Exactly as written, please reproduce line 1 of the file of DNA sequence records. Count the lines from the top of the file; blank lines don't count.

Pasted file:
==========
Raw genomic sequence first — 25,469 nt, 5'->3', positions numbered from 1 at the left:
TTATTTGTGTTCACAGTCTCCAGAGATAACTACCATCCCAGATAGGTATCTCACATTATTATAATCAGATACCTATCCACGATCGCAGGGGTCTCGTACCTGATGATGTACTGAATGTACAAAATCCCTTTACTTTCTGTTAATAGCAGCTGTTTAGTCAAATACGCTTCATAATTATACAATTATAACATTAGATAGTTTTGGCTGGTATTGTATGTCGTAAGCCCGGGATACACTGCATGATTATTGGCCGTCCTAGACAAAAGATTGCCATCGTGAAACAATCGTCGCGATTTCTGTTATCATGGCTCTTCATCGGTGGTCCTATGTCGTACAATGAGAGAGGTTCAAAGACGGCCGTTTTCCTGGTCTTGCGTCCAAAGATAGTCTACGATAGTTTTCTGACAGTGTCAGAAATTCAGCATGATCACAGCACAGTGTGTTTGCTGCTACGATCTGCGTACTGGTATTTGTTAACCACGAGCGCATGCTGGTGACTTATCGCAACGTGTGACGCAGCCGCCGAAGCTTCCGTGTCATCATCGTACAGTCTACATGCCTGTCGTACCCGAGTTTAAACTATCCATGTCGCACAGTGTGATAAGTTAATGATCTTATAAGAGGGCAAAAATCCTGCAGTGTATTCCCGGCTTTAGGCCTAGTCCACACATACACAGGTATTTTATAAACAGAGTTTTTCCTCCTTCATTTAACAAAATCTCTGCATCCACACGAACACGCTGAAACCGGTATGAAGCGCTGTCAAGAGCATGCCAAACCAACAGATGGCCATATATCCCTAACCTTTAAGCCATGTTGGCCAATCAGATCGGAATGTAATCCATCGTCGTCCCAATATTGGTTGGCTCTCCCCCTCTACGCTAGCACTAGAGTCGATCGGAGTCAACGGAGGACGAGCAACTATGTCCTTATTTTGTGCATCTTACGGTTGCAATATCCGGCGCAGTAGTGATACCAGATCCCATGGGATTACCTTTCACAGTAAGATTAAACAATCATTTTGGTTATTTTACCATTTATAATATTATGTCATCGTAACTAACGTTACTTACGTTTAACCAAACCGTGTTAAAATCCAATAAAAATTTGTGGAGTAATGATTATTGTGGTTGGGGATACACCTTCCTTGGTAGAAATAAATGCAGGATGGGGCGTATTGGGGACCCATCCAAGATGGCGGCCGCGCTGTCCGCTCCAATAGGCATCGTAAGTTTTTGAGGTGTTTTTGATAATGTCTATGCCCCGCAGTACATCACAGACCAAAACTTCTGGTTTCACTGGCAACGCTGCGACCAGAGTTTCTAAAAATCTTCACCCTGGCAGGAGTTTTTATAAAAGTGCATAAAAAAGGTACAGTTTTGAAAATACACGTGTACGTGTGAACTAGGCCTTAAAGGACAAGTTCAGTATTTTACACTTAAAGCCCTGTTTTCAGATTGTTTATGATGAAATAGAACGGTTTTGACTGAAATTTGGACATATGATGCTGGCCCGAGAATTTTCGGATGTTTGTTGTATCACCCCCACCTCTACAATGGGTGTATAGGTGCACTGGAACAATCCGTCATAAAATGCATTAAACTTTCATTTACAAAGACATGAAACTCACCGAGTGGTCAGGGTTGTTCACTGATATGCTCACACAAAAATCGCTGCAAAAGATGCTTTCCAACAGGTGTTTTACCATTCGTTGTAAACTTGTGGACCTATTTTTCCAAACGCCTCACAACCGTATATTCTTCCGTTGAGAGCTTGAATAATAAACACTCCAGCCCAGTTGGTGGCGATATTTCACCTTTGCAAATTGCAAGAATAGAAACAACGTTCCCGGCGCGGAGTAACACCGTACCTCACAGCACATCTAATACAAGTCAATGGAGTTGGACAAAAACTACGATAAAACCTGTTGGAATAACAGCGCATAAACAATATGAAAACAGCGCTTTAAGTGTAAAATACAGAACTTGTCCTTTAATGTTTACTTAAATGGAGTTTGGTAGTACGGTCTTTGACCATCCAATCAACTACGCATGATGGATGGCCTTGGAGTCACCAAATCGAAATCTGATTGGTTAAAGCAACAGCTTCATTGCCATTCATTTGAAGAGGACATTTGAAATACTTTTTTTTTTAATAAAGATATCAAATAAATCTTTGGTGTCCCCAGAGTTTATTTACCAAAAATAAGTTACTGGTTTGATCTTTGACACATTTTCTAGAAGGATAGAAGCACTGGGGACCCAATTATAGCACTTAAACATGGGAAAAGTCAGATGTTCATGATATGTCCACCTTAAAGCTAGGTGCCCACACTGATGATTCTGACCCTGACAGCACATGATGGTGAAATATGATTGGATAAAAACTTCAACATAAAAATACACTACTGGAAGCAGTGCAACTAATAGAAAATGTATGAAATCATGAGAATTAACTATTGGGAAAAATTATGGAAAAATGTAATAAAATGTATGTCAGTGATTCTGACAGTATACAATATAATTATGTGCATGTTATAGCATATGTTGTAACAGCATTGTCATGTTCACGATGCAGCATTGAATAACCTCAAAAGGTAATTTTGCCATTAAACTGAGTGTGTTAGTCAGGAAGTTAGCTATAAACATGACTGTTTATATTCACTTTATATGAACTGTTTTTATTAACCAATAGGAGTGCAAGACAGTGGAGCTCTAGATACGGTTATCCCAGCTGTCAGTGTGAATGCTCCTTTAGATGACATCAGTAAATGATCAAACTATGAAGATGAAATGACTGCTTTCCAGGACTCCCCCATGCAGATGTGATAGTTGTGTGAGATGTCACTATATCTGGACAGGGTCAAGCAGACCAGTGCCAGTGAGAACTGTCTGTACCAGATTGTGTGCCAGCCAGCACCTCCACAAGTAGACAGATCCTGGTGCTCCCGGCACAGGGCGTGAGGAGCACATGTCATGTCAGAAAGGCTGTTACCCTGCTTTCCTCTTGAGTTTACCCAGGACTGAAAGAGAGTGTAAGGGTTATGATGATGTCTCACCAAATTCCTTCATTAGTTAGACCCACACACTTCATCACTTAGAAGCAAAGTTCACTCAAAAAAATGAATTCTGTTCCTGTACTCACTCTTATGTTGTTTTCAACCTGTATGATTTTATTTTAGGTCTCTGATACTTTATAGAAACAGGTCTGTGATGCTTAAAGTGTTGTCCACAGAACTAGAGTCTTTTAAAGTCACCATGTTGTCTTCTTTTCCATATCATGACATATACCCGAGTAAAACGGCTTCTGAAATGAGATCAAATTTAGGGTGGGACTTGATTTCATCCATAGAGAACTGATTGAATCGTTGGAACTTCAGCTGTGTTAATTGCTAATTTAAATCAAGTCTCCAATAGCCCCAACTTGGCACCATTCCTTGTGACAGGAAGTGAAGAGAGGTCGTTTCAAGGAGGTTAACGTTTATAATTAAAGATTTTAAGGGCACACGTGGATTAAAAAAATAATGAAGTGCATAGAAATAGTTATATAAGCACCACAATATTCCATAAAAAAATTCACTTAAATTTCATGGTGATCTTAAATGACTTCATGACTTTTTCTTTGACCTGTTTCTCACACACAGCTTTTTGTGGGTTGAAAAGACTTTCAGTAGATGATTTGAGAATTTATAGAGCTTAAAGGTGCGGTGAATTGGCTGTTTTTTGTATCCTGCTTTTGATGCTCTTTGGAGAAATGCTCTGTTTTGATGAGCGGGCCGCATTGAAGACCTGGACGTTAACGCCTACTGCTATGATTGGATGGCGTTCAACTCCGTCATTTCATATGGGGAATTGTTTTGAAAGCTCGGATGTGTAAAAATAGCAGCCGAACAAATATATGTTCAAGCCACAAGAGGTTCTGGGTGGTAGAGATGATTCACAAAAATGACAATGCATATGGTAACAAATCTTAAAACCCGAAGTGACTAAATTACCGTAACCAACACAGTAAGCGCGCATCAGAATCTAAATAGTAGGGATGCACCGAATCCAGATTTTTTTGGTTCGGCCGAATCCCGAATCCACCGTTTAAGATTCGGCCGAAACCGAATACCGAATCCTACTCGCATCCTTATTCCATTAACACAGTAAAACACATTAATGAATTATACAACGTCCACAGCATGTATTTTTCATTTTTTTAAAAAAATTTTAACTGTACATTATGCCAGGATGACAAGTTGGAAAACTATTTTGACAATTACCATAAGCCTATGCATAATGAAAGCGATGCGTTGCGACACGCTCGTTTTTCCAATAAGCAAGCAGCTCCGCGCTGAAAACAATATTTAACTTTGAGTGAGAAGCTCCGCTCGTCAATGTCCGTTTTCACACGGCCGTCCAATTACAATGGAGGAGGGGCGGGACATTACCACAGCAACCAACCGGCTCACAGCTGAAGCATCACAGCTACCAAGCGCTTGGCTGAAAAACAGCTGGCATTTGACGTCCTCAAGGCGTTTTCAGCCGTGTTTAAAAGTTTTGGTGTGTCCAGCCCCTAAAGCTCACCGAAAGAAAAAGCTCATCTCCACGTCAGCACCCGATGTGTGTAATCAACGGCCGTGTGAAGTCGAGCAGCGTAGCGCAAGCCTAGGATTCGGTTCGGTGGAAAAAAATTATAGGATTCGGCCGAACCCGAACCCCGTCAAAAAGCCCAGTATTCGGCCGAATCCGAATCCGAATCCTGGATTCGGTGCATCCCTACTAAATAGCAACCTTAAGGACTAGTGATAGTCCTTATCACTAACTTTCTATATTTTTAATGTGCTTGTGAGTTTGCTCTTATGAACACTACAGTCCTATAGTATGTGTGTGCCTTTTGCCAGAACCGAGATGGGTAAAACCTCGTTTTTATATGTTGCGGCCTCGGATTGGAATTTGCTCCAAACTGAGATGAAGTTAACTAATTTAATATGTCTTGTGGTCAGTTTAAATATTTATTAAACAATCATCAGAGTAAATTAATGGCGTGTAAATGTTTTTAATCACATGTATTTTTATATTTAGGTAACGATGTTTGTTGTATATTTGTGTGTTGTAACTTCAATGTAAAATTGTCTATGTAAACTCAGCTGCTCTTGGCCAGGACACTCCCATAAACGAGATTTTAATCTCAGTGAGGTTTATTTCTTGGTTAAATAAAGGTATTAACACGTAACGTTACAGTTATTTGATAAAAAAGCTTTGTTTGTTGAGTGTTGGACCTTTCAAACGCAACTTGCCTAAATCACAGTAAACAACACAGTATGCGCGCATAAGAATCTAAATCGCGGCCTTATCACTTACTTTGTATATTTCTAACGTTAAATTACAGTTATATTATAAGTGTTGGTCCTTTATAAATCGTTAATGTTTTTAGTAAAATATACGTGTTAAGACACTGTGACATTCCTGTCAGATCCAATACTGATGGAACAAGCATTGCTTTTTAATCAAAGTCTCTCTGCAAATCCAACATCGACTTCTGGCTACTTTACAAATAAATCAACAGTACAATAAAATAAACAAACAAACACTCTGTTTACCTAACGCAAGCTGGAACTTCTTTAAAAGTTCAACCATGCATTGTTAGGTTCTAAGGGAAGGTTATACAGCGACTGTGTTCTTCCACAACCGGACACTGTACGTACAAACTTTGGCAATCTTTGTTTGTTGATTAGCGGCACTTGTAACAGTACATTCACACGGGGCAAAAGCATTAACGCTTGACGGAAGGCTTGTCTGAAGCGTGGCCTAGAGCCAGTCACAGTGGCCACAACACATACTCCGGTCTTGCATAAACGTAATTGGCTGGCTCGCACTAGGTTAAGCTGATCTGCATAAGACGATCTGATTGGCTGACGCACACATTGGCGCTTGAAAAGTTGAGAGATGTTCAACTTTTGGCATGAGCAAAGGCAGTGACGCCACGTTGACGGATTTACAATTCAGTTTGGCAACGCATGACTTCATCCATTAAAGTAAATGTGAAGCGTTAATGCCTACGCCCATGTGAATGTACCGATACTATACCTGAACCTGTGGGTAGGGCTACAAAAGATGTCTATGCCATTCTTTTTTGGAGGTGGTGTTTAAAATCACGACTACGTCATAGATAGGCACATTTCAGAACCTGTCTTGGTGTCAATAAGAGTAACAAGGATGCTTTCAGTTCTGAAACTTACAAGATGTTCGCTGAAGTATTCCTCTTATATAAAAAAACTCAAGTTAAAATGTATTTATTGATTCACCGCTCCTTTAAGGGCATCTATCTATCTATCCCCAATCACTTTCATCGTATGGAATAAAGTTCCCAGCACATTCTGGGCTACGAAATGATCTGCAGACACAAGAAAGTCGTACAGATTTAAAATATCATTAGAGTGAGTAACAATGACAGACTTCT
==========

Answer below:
Raw genomic sequence first — 25,469 nt, 5'->3', positions numbered from 1 at the left: